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Hard to find positives after a dismal display

Dave Devereux


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Chiedozie Ogbene of the Republic of Ireland gets to the ball ahead of Arman Hovhannisyan of Armenia during the UEFA Nations League B group 1 match between Armenia and Republic of Ireland at Vazgen Sargsyan Republican Stadium in Yerevan, Armenia. Photo by Stephen McCarthy/Sportsfile

Chiedozie Ogbene of the Republic of Ireland gets to the ball ahead of Arman Hovhannisyan of Armenia during the UEFA Nations League B group 1 match between Armenia and Republic of Ireland at Vazgen Sargsyan Republican Stadium in Yerevan, Armenia. Photo by Stephen McCarthy/Sportsfile

Chiedozie Ogbene of the Republic of Ireland gets to the ball ahead of Arman Hovhannisyan of Armenia during the UEFA Nations League B group 1 match between Armenia and Republic of Ireland at Vazgen Sargsyan Republican Stadium in Yerevan, Armenia. Photo by Stephen McCarthy/Sportsfile

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The Republic of Ireland’s stuttering performance against Armenia in Yerevan on Saturday in their Nations League opener was a bit like the weather in my neck of the woods over the bank holiday weekend.

Every now and then the sun teased us with an occasional promise of breaking through the foreboding clouds, but mostly it was either dismally overcast and threatening to rain, or already pelting it down.

Similarly, Stephen Kenny’s struggling outfit offered a glimpse or two that there may be an end product to all their huffing and puffing, but in the end it was as miserable as the brutal offerings from the skies above.

Remarkably Ireland have failed to win in eleven attempts in the Nations League, but this was probably the most embarrassing result of them all, considering the hosts had lost 9-0 to Norway in a friendly last time out.

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Eduard Spertsyan’s long-range winner in the 75th minute brought Ireland’s eight-game unbeaten run to an end, and the losers can have few complaints, because, despite dominating possession for long periods, they were as blunt as a well-worn, rusty hacksaw when it came to creating clearcut chances.

At times the movement up front was good, but too many sloppy passes from midfield and hopeful balls out from the back made it easy for the Armenian defence.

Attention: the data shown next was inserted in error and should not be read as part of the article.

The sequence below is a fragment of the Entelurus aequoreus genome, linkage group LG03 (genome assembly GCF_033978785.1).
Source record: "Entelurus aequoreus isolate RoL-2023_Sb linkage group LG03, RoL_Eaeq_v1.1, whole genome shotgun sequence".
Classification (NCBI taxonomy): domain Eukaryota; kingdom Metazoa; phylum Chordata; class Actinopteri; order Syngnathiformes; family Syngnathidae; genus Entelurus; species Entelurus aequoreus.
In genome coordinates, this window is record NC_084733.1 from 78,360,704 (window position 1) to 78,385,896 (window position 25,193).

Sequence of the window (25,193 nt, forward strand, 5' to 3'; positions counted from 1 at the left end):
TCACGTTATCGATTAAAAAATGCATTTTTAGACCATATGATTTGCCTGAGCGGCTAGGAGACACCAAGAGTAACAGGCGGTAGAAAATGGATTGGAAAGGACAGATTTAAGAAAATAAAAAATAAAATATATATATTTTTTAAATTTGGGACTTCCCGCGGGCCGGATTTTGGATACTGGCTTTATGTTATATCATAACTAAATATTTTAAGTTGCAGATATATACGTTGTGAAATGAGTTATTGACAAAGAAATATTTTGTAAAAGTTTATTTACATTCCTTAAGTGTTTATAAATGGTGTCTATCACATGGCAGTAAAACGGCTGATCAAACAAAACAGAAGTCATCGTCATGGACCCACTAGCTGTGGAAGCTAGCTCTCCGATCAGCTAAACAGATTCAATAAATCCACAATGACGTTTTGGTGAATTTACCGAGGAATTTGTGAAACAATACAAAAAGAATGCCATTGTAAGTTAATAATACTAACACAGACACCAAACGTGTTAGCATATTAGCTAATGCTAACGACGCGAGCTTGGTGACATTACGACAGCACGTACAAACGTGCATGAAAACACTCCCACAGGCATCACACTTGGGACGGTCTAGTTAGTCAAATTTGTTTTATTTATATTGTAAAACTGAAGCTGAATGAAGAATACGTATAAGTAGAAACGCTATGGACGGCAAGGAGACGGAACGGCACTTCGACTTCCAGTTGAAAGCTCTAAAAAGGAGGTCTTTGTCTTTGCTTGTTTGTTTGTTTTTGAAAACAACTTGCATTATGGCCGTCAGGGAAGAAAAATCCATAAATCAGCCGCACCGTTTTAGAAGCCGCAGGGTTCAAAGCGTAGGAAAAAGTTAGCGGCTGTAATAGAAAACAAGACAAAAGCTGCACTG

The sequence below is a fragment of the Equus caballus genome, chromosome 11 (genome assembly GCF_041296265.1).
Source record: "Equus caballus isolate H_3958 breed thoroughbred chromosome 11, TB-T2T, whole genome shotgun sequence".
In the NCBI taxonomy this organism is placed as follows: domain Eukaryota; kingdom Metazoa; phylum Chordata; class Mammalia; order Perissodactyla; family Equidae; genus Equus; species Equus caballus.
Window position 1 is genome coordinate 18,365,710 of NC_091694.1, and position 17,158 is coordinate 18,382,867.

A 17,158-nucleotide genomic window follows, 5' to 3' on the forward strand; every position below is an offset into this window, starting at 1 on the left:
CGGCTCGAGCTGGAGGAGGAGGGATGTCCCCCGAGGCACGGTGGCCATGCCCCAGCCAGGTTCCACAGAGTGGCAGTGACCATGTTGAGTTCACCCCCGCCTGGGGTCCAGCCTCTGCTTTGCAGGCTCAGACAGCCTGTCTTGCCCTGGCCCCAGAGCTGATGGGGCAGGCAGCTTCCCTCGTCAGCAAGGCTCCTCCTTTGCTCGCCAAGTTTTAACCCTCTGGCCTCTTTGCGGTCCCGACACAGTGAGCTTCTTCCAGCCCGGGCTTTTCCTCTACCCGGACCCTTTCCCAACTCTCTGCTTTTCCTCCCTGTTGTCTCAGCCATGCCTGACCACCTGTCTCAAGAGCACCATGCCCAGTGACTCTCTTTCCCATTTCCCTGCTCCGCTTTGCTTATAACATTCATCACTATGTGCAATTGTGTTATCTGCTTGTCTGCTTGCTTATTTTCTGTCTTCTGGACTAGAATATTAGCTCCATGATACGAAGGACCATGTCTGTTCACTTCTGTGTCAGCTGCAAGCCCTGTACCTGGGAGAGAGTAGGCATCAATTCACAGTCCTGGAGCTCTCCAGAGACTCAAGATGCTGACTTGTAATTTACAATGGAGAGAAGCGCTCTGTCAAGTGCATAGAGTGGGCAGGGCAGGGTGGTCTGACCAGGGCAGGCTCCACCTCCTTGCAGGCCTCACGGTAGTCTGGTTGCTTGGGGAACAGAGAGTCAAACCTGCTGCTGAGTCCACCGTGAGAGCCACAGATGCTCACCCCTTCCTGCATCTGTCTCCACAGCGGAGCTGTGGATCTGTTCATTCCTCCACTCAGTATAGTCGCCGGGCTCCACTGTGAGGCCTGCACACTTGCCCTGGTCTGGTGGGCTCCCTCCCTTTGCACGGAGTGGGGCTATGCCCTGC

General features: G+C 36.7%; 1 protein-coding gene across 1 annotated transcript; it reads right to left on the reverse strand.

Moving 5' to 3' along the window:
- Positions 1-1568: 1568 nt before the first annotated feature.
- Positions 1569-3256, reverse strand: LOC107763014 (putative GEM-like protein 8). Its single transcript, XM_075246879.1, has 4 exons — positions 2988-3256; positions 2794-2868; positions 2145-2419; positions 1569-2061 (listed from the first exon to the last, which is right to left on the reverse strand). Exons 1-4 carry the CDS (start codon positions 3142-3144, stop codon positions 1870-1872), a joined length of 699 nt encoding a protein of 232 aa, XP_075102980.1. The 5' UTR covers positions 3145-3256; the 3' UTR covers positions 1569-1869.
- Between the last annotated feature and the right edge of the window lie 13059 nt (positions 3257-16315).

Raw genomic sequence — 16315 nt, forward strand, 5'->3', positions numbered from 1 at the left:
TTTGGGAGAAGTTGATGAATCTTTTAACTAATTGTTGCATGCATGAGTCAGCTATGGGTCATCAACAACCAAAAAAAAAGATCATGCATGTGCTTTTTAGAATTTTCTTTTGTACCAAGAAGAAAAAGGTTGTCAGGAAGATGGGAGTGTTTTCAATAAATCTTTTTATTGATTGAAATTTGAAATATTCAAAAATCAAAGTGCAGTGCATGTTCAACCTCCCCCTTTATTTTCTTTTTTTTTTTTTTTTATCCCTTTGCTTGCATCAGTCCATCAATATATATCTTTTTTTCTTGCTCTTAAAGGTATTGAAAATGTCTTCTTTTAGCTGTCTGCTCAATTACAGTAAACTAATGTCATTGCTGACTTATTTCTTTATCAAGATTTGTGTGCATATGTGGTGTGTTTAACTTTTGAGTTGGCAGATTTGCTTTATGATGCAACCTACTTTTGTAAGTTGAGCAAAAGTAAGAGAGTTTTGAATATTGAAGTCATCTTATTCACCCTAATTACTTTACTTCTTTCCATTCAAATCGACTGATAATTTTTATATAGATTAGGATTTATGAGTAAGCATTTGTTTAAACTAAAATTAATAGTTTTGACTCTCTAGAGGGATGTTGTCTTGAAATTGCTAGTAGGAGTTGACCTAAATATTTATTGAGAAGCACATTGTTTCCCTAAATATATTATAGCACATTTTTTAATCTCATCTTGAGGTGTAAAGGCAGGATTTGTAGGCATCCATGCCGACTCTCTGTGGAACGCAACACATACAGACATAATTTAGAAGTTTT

That said, at half-time you would have expected Ireland to kick on, having been the better side in the first-half. It was far from brilliant, but they could well have been ahead, with Callum Robinson seeing his scuffed shot cleared off the line, while Ireland’s most threatening player, Chiedozie Ogbene, wasted a good opportunity when heading over the crossbar.

However, the visitors were poor after the interval and were punished for their sluggishness when Spertsyan hammered the ball in off the post past Caoimhín Kelleher from 25 yards.

Maybe the energy-sapping, sweltering conditions could be used as an excuse for the lethargy of the second-half, but really Ireland need to be putting away sides of this calibre if they harbour any hopes of climbing up the international ladder.

Having appeared to have turned a corner following a start to his tenure that was rockier than the Himalayas, it was a case of one step forward and two steps back for the under-fire Stephen Kenny after a toothless display.

On paper Armenia would have been seen as the weakest team in the group, so to lose to the perceived whipping boys is a nightmare way for the campaign to begin.

After being toppled by minnows, the manager will be looking for positives anywhere he can find them, and he may get crumbs of comfort from the fact that Ireland’s next opponents are Ukraine, whose exertions in their World Cup qualifying battles with Scotland and Wales will surely mean that they won’t be fully wound up for this evening’s encounter.

They can consider themselves seriously unfortunate not to have booked their place in Qatar, with Wayne Hennessey making a string of saves to deny them as Andriy Yarmolenko’s own goal was enough for Wales to end their 64-year wait to appear at a World Cup.

They were also denied what looked a certain penalty, and it will be hard for them to get themselves up for a Nations League game after suffering such a massive disappointment.

However, the Ukraine players are technically so much better than Ireland, and if they can regroup in time for their visit to the Aviva it’s bound to be a long night for the home team.

If the Boys in Green fail to get anything from that game, the Nations League campaign will already look to be in tatters ahead of Saturday’s meeting with Scotland in the Aviva and the trip to Poland for a follow-up meeting with Ukraine.

The fact that Ireland get the chance to put things right so quickly can be considered a blessing, but if things go pear-shaped it will be more of a curse ahead of the summer break.

The next two home games, in the space of four days, could make or break this current Irish set-up. If things go well the project is back on track, but if not the call for the manager’s head will grow louder and louder.

How the players react to Saturday’s dismal defeat will certainly speak volumes.

Ultimately, they’re the ones who will seal Kenny’s fate and determine whether the dark clouds will linger, or part to reveal a bright, shimmering sun.


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